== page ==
Japanese police have arrested an American working on a U.S. military base in Okinawa on suspicion of abandoning the body of a woman who had been missing since last month.

The arrest Thursday sparked outrage on Okinawa, where anti-U.S. military sentiment is already high because of the heavy American troop presence. The relocation of a U.S. air station on the southern Japanese island was recently stalled because of large protests.

Police said Kenneth Shinzato, 32, was arrested after he was questioned and investigators found the body at a location he provided.

Investigators determined that the body, found in a forest in central Okinawa, is that of a 20-year-old woman missing since April 28, when she messaged her boyfriend that she was going for a walk.

Police said they suspect Shinzato was also responsible for the death of the woman. He has not been formally charged.

They said the suspect works at Kadena Air Base and is believed to be former U.S. serviceman. Kyodo News service said Shinzato used to be a Marine.

In Washington, Defense Department spokesman Peter Cook said the man arrested was a U.S. military contractor. "This is an appalling tragedy," he said. The U.S. military extends its "deepest sympathies to the people of Japan, and express our gratitude for the trust that they place in our bilateral alliance and the American people."

Spokesman John Kirby said the State Department was aware of the arrest of a U.S. civilian citizen in Okinawa. He said the U.S. military was cooperating fully with local authorities in their investigation.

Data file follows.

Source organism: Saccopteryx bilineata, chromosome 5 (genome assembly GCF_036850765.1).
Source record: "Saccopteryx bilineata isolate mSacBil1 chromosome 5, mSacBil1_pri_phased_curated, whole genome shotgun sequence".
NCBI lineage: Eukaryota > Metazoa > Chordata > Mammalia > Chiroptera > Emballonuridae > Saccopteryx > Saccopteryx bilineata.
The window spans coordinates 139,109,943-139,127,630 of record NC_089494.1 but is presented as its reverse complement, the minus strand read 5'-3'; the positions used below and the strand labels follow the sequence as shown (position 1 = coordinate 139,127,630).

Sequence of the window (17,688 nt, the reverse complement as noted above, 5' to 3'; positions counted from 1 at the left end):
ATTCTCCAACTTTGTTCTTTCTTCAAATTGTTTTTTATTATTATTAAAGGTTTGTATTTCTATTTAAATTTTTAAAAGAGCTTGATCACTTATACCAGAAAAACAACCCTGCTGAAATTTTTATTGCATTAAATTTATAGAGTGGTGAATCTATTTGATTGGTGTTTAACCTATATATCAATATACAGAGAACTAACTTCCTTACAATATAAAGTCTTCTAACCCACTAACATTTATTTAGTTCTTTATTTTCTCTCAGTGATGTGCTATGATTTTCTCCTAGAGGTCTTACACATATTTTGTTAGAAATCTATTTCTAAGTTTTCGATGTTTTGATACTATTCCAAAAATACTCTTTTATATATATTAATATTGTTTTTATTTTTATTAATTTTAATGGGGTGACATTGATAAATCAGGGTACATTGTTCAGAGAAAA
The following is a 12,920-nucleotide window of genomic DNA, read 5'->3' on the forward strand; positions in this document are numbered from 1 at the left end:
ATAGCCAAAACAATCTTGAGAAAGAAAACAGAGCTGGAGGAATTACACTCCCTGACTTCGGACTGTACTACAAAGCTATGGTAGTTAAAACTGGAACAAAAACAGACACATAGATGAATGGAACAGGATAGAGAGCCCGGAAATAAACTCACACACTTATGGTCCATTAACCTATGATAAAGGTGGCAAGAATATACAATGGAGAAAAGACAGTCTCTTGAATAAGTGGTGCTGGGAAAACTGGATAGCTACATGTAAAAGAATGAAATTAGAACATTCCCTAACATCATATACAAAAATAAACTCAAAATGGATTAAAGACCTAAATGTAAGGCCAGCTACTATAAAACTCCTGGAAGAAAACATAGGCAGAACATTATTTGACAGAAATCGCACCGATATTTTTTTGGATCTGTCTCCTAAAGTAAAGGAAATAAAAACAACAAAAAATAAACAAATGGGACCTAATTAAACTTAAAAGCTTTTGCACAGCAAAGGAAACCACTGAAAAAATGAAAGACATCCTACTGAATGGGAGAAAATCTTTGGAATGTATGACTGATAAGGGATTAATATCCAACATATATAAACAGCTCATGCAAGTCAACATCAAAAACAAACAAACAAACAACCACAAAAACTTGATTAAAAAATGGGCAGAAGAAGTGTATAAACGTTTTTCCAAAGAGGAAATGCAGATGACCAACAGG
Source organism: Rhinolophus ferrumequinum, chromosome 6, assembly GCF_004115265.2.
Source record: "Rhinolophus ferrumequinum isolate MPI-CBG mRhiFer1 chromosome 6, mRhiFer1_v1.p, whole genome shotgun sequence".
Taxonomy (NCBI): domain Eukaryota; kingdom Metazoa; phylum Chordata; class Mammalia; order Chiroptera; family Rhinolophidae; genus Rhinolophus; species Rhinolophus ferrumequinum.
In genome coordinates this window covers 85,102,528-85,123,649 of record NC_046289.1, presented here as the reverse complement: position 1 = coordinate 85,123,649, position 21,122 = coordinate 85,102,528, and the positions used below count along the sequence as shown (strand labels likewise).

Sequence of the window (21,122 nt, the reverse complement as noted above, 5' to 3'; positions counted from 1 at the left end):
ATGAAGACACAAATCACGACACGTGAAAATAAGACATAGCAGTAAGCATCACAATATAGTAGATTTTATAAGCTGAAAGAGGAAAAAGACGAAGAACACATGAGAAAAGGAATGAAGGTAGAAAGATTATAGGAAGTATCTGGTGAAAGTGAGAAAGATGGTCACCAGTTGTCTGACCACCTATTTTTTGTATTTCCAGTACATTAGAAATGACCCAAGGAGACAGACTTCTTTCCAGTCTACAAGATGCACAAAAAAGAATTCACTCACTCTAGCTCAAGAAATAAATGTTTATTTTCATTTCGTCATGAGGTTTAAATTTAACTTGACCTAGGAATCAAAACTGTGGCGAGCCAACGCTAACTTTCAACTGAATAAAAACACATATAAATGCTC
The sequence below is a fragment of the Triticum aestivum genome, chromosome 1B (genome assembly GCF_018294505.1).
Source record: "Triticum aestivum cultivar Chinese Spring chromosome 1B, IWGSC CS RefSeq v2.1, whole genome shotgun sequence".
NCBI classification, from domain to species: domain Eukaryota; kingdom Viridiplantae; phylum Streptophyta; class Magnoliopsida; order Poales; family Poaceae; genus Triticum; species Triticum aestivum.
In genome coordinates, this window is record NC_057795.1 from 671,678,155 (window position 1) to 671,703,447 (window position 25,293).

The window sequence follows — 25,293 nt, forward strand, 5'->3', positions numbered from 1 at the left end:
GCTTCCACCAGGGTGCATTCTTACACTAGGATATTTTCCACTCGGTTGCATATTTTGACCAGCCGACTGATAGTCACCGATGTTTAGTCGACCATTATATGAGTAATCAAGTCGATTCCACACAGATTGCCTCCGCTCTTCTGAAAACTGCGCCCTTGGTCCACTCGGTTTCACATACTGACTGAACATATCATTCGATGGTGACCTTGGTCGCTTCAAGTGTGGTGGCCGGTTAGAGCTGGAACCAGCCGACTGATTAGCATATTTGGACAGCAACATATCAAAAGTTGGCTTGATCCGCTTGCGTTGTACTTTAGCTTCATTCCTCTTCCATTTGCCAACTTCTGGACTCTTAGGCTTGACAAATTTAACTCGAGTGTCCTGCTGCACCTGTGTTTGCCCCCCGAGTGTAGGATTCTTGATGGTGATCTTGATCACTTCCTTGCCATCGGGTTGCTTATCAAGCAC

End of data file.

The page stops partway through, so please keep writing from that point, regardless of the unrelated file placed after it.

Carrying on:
Okinawa Gov. Takeshi Onaga said he was "outraged" and that the death of the woman broke his heart. "As I look back at all the developments to date, I'm simply speechless," he said.

Onaga has spearheaded opposition to the relocation of U.S. Marine Corps Air Station Futenma from a densely populated neighborhood in central Okinawa to another site on the island, saying the facility should be moved away from Okinawa instead.

Foreign Minister Fumio Kishida summoned U.S. Ambassador Caroline Kennedy to convey his "regret" over the crime. Kennedy offered condolences for the death of the woman.

"This is a terrible tragedy and it's obviously an outrage," Kirby told reporters in Washington.

Okinawa is home to more than half of about 50,000 American troops based in Japan. Many Okinawans complain about crime and noise connected to the bases.